/Navigating Mississippi’s welfare program without political connections

Navigating Mississippi’s welfare program without political connections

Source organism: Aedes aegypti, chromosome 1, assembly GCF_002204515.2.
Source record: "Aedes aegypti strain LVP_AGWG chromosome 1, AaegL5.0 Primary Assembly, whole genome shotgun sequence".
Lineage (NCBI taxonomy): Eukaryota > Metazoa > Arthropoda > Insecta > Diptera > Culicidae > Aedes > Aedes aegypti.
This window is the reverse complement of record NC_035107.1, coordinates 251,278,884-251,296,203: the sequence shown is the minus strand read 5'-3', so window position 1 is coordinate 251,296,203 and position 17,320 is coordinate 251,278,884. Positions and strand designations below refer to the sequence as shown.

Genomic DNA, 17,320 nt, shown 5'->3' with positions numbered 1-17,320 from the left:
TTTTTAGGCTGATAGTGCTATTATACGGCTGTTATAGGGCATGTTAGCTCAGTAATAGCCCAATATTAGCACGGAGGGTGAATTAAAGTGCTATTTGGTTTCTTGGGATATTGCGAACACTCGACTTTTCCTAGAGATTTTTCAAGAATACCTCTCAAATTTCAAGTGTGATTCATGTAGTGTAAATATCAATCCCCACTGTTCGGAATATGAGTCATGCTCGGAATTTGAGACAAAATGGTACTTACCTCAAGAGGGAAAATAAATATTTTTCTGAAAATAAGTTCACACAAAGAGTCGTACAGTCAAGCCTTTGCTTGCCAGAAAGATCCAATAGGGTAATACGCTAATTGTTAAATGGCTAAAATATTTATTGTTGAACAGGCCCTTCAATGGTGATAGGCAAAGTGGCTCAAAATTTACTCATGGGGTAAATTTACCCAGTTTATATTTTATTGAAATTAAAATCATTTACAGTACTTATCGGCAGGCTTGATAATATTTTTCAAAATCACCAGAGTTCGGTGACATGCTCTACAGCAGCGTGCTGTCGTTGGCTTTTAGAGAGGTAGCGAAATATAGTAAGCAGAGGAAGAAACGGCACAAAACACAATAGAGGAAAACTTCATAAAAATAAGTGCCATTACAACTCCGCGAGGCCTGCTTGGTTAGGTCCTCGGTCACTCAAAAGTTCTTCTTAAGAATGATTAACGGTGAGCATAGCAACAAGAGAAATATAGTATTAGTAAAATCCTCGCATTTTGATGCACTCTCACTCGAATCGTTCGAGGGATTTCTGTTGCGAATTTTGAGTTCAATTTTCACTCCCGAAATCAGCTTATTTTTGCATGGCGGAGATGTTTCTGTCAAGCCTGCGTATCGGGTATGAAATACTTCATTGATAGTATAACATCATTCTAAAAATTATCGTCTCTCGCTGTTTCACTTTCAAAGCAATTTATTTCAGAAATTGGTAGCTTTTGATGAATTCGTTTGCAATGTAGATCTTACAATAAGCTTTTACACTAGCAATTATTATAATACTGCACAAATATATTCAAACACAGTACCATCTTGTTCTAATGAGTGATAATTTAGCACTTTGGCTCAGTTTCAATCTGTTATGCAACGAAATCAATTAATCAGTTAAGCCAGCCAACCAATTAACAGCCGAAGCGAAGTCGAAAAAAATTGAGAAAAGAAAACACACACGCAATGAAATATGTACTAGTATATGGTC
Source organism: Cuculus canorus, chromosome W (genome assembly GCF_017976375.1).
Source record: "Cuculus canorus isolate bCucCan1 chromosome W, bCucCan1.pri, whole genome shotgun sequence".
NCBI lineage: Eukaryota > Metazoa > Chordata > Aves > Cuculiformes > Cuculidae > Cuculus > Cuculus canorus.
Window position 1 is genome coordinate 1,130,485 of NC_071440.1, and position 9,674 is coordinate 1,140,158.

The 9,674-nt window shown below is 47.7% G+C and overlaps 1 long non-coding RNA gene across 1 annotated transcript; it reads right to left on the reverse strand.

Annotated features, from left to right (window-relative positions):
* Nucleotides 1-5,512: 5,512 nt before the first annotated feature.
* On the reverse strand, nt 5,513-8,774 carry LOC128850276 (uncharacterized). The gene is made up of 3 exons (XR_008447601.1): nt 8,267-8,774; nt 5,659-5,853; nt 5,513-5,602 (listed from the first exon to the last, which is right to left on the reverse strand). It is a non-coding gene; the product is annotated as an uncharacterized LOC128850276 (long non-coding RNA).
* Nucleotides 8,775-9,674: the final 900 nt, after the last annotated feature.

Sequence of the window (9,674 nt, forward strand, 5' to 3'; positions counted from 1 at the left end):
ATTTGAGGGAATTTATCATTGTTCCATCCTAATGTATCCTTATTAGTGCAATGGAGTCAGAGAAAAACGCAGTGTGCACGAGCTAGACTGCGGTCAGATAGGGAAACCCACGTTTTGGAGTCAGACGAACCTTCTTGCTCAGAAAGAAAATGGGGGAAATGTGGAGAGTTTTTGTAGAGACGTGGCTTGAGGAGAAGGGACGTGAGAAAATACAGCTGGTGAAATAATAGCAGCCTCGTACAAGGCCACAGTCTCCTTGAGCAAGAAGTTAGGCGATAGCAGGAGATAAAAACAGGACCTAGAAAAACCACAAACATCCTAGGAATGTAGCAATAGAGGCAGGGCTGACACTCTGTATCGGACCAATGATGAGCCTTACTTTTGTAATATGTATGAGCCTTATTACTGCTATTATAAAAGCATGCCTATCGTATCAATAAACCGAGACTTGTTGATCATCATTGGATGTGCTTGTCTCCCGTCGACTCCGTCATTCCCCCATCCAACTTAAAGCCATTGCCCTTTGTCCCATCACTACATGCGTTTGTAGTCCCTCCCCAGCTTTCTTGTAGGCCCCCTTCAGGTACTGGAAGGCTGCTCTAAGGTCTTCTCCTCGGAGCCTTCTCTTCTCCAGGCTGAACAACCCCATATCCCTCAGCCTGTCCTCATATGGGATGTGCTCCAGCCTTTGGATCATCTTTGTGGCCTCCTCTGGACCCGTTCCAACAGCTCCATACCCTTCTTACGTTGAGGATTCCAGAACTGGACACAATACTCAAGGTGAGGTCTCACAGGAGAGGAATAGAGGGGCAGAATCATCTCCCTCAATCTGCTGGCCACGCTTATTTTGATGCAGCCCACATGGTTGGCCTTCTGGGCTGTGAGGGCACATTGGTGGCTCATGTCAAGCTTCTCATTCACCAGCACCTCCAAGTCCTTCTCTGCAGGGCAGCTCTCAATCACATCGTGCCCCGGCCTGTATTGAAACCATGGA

Bryant’s great nephew and South, both young white men from Mississippi, don’t have traditional high school diplomas. They share many things in common, except their connections. Bryant said to Mississippi Today that he believed South, his great-nephew, was exactly the type of person MDHS exists for. South recently explained to Mississippi Today that Bryant (Phil Bryant), helped Bryant’s nephew but didn’t visit the other people in the program. “You get what I am saying. He never visited any of the students who were going through the program. Why? Where is your heart? What’s your real purpose? While you want to help your nephew with the program, how much do your feelings about the people in his situation affect your ability to help him? He said that this was the minimum. South had a GED and had poor employment records. He also received food stamps and was homeless for many years during his twenties. He entered a work program through the Mississippi Department of Human Services’ federal Supplemental Nutrition Assistance Program several years ago. South displayed a strong work ethic through the EDGE program. This acronym stands for “ethics and discipline, goals, employment” and is used to describe a person’s ability to achieve “gold” status on WorkKeys. South was even dubbed the “MVP” of his cohort by program administrators. South completed the academic portion of the program in a matter of months. This consisted of watching training videos and taking classes at Itawamba Community College. South said that veterinarian technician was the only possible career. Mississippi Today later learned that he felt pressured to choose one of a few career paths with clear education. South’s coordinator suggested that he enroll in the Mississippi State University veterinary program. South was offered a position as a volunteer at the local Humane Society animal shelter through the EDGE program. South worked in exchange for free washing kennels and on-the-job training to provide basic healthcare for animals. He also learned how to administer vaccines. With the hope that he would eventually get a job in this field. South agreed to use his aunt’s car as transportation. However, after several weeks of work and a flat tire she returned the car. South couldn’t get to work. They said, “Well, you only had one chance and you missed it. After all this, they had to let me go. South stated that this was the end of it in 2020 to Mississippi Today. South stated that he lost his car and lost his job. That was it. South said, “I know that you want a positive story, but I don’t have one for your.” “That’s what happened.” The Mississippi Department of Human Services was outsourcing more of its services to two non-profits in order to run a program called Families First for Mississippi. This was meant to help people such as South get a job and connect to basic resources. South visited Families First in north Mississippi to search for affordable housing when he was homeless. However, it did not help him. Bryant’s great-nephew was convicted of car burglary in 2019. The Families First program paid Bryant almost immediately, and the state’s highest welfare officials watched over him. South claimed that he was denied all benefits by the department after he was kicked out of the EDGE Program. South stated that he was “essentially red flagged.” South said that he was not affected by SNAP benefits despite a brochure from EDGE stating that participation in the program would not impact a client’s SNAP benefits. South said that he hasn’t spoken to the agency in over a year, except for when they call him for a survey. South is now 30 and looking for work. South is now living in a hotel after a recent eviction. South’s smiling face is still visible on the MDHS website. His story is the only one on the page titled “success”. He said, “I’m still them little pin on the Wall,” when he discovered. South wrote an essay about his experiences in the MDHS program. Mississippi Today published a portion of the essay and called it “a story about struggle”. I have very limited access to water, hygiene, and food. I am currently enrolled through EBT in a government-funded program that provides me with limited transportation, incentive pay cards (through strict compliance), work skills training courses and SNAP EBT benefits. I currently have no car, sufficient living space, smart phone or cash and am therefore unemployed. I am the living definition for plenty of limitations. This is not someone else’s fault. I was the one who put myself in this position. I can’t, will not, or am not responsible for the outcome. Although I may have been influenced to make certain choices, some were good and some were bad, overall, I am the one who made all of these choices. My choices have been made by me, even though I lost my mother young, as well as friends and family, to car accidents, overdoses, and fires. I’ve seen angels heal and demons destroy homes, while angels have helped to bring them back to life. I’ve experienced many different aspects of my life. In the last few weeks, I have come to terms with where I am now in my life and how I got there. But it could be worse. In fact, without my dad right now, I would be freezing if it weren’t. Through times of struggle, I have seen and/or experienced some of the most heartbreaking and difficult situations. Homeless, hungry and even robbed. My family and friends are most of the time in prison, poverty, and pain. Yet, this is me. I chose to smoke, drink, and be involved in bad choices, bad situations and bad influences rather than focusing my attention on the best possible options. I lost my temper, and I quit my job. Because it is what I wanted, I’m where I am today. This is the life I have chosen. Many people, including my family, offered me support and encouragement, but I ignored it. I desired what would make my life better, or at the very least help me get by. The silver lining is still shining through. With a lot of principled support, I have seen the positive concrete possibilities that exist over the last few months. Now, I am determined to pursue a solid career. As I mentioned, I am currently enrolled for training courses to become a job certified. I now realize that my life isn’t about what I want, but about what I need in order to achieve the opportunities I desire. I have established attainable goals to reach my main purpose. To establish a solid foundation and earn a modest income, I am looking for enrollment in a training course in manufacturing skills to allow me to pursue my true passion, which is to become a certified pet trainer and, eventually, a vet technician assistant. It is still an honor to live, but it is still difficult to live. My success can be attributed to me as much as my failures. I am grateful for everyone’s support. If I had to pick one piece of advice from all of this, it would be: “If it isn’t good, righteous or worthy of grace it’s probably not worth being part of your life.” Make sure that what you do is what you want to tell someone about tomorrow night.